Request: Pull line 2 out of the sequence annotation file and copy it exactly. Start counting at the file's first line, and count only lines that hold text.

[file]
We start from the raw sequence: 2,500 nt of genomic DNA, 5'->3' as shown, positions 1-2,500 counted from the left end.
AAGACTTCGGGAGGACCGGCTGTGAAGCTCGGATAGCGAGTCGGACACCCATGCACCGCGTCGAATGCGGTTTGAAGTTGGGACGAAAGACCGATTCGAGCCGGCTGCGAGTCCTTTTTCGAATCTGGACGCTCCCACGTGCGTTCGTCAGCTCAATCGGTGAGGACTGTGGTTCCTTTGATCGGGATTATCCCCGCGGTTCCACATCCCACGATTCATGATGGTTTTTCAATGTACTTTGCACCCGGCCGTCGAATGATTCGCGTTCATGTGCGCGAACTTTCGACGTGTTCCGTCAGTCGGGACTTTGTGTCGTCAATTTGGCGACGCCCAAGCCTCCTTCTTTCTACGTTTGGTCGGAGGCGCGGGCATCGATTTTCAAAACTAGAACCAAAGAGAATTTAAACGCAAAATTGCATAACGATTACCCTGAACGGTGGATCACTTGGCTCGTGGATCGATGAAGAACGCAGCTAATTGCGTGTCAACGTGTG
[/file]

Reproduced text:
AAGACTTCGGGAGGACCGGCTGTGAAGCTCGGATAGCGAGTCGGACACCCATGCACCGCGTCGAATGCGGTTTGAAGTTGGGACGAAAGACCGATTCGAGCCGGCTGCGAGTCCTTTTTCGAATCTGGACGCTCCCACGTGCGTTCGTCAGCTCAATCGGTGAGGACTGTGGTTCCTTTGATCGGGATTATCCCCGCGGTTCCACATCCCACGATTCATGATGGTTTTTCAATGTACTTTGCACCCGGCCGTCGAATGATTCGCGTTCATGTGCGCGAACTTTCGACGTGTTCCGTCAGTCGGGACTTTGTGTCGTCAATTTGGCGACGCCCAAGCCTCCTTCTTTCTACGTTTGGTCGGAGGCGCGGGCATCGATTTTCAAAACTAGAACCAAAGAGAATTTAAACGCAAAATTGCATAACGATTACCCTGAACGGTGGATCACTTGGCTCGTGGATCGATGAAGAACGCAGCTAATTGCGTGTCAACGTGTG